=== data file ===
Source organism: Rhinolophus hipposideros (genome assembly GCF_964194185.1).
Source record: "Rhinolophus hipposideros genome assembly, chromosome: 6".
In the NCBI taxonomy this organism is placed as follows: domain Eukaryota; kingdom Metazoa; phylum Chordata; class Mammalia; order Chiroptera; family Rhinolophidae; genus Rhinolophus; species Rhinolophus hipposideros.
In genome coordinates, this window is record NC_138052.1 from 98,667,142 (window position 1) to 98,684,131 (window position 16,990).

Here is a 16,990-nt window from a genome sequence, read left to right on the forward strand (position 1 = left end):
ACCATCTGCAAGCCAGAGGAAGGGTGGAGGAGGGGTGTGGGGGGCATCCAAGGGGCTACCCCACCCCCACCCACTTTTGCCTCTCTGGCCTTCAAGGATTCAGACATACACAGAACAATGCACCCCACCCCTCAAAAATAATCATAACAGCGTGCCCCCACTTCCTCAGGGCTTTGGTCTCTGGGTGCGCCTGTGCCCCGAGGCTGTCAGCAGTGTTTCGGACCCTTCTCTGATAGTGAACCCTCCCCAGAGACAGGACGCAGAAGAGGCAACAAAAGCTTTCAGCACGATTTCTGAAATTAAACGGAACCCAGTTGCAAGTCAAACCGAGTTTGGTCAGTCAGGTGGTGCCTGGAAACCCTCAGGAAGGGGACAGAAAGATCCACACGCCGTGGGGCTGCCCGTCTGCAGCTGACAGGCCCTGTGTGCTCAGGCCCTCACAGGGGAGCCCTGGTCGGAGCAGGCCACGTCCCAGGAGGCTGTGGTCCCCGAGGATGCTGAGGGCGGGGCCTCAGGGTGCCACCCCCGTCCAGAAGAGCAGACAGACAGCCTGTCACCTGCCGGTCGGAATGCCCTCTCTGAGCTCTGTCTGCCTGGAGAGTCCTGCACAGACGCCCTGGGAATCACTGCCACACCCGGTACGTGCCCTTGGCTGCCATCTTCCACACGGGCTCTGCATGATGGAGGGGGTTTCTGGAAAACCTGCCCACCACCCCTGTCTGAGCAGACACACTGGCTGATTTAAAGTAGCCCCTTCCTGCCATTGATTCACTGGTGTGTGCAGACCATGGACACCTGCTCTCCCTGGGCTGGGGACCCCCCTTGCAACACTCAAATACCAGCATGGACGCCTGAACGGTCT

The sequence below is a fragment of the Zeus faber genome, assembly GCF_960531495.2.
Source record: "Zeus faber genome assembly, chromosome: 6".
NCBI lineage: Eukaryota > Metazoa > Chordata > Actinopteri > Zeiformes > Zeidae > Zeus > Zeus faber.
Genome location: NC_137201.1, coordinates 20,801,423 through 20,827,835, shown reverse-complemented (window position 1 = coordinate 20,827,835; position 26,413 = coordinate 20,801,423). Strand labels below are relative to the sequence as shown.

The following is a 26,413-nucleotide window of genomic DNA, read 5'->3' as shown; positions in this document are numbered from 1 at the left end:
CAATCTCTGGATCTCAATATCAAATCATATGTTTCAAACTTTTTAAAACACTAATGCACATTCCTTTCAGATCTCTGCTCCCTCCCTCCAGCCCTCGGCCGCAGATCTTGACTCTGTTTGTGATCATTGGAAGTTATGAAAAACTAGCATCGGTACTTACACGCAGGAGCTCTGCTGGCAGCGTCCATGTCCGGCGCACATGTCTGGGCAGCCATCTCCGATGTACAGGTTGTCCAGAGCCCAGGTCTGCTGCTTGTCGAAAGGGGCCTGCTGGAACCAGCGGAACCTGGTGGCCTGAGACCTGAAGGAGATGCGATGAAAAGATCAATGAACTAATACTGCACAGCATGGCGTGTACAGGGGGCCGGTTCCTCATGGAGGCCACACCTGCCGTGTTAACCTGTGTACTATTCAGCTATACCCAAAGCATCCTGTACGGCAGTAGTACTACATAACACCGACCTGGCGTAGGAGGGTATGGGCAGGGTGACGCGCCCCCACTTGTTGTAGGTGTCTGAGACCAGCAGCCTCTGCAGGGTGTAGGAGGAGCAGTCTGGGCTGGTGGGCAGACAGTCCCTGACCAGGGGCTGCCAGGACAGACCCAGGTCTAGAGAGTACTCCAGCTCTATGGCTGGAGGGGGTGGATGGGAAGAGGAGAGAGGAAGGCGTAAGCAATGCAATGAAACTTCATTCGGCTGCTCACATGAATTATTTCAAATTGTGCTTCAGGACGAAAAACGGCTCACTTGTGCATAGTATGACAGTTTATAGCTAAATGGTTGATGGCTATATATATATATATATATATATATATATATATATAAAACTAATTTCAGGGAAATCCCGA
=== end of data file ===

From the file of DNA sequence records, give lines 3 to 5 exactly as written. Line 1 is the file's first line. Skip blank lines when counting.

In the NCBI taxonomy this organism is placed as follows: domain Eukaryota; kingdom Metazoa; phylum Chordata; class Mammalia; order Chiroptera; family Rhinolophidae; genus Rhinolophus; species Rhinolophus hipposideros.
In genome coordinates, this window is record NC_138052.1 from 98,667,142 (window position 1) to 98,684,131 (window position 16,990).

Here is a 16,990-nt window from a genome sequence, read left to right on the forward strand (position 1 = left end):